Boating NZ : FREE TO READ March 2014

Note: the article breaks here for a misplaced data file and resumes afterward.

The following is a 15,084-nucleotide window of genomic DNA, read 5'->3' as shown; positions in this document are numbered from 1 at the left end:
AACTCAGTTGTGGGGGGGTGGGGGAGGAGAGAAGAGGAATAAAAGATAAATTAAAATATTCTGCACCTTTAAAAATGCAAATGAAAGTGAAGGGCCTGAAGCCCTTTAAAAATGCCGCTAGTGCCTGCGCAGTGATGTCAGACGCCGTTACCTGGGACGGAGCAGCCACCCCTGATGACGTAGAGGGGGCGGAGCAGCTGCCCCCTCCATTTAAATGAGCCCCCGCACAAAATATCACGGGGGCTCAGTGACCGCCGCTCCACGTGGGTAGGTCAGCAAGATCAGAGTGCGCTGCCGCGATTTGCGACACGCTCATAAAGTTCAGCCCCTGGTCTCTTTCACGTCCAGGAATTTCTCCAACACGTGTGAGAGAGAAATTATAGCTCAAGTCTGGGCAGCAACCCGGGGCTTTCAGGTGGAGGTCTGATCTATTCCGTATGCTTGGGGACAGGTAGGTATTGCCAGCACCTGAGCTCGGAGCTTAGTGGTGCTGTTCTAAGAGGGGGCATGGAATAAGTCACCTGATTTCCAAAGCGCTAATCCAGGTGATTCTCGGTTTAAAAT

“Laurie had been onto me for a while to get into composites, but I resisted because I’d rather build wooden boats. But when I saw the three Cookson boats in Sydney, they were superb and looked so beautiful, I thought if I’m going to build composite then that’s the standard I’m going to build them to.” Franklin’s first composite boats were Grand Slam and Southern Fun, which were variations on Davidson’s Wednesday night racer, Fantail. Southern Fun was built for a syndicate of which Franklin is a member and which still owns the boat. Although Southern Fun’s had a few modifications since 1983, she’s still competitive. “Even today there are racing yachtsmen who benchmark themselves against Southern Fun’s upwind performance,” chuckles Franklin. While moving to composite construction was an excellent tactic, business-wise, from a technical standpoint it required new skills such as vacuum bagging. By this time, all new race boats were being built in composite, and builders and designers were learning the techniques from each other. Franklin found that if he earned a commission because the likes of Davidson and Farr had recommended him, it was a much easier project because the designers had primed the client on likely building costs. In comparison, casual enquiries were often dreamers who lost interest when presented with the true cost of building their dream. “I always believed your work comes from the design office,” Franklin says, “and so I made sure I built the boat exactly the way the designer drew it. And it worked; the designers I worked with always came back with more clients.” Franklin also prided himself on accuracy, building boats millimetre- The luxurious cherry and jarrah interior of Inner Circle Picnic, built by Ian Franklin. A happy couple fishing from their Franklin 925, Gabrielli. 0314-81 96 Boating New Zealand March 2014 Retros&ClassicsMarch14.indd 96 18/02/2014 4:58:22 p.m.
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